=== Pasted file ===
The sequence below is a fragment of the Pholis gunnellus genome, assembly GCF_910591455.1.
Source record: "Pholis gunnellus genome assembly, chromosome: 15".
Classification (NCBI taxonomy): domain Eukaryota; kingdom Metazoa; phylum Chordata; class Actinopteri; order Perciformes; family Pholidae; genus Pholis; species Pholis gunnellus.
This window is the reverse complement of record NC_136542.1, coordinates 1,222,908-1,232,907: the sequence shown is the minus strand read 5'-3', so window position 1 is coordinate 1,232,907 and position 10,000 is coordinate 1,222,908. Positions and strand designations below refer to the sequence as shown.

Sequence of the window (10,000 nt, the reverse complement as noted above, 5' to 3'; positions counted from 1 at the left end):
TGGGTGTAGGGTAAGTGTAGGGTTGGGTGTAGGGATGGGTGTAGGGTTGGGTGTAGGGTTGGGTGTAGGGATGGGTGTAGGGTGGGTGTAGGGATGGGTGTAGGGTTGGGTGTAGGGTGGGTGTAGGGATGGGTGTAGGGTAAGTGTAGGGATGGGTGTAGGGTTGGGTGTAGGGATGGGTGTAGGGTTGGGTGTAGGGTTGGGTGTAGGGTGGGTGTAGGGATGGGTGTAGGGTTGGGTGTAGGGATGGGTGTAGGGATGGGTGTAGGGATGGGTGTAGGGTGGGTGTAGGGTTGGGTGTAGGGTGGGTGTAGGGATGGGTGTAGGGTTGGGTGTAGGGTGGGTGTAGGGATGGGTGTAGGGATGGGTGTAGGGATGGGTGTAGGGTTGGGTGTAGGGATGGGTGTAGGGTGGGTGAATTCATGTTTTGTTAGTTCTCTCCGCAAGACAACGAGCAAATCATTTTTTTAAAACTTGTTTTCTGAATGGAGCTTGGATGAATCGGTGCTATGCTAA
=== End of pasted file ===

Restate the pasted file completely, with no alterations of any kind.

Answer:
The sequence below is a fragment of the Pholis gunnellus genome, assembly GCF_910591455.1.
Source record: "Pholis gunnellus genome assembly, chromosome: 15".
Classification (NCBI taxonomy): domain Eukaryota; kingdom Metazoa; phylum Chordata; class Actinopteri; order Perciformes; family Pholidae; genus Pholis; species Pholis gunnellus.
This window is the reverse complement of record NC_136542.1, coordinates 1,222,908-1,232,907: the sequence shown is the minus strand read 5'-3', so window position 1 is coordinate 1,232,907 and position 10,000 is coordinate 1,222,908. Positions and strand designations below refer to the sequence as shown.

Sequence of the window (10,000 nt, the reverse complement as noted above, 5' to 3'; positions counted from 1 at the left end):
TGGGTGTAGGGTAAGTGTAGGGTTGGGTGTAGGGATGGGTGTAGGGTTGGGTGTAGGGTTGGGTGTAGGGATGGGTGTAGGGTGGGTGTAGGGATGGGTGTAGGGTTGGGTGTAGGGTGGGTGTAGGGATGGGTGTAGGGTAAGTGTAGGGATGGGTGTAGGGTTGGGTGTAGGGATGGGTGTAGGGTTGGGTGTAGGGTTGGGTGTAGGGTGGGTGTAGGGATGGGTGTAGGGTTGGGTGTAGGGATGGGTGTAGGGATGGGTGTAGGGATGGGTGTAGGGTGGGTGTAGGGTTGGGTGTAGGGTGGGTGTAGGGATGGGTGTAGGGTTGGGTGTAGGGTGGGTGTAGGGATGGGTGTAGGGATGGGTGTAGGGATGGGTGTAGGGTTGGGTGTAGGGATGGGTGTAGGGTGGGTGAATTCATGTTTTGTTAGTTCTCTCCGCAAGACAACGAGCAAATCATTTTTTTAAAACTTGTTTTCTGAATGGAGCTTGGATGAATCGGTGCTATGCTAA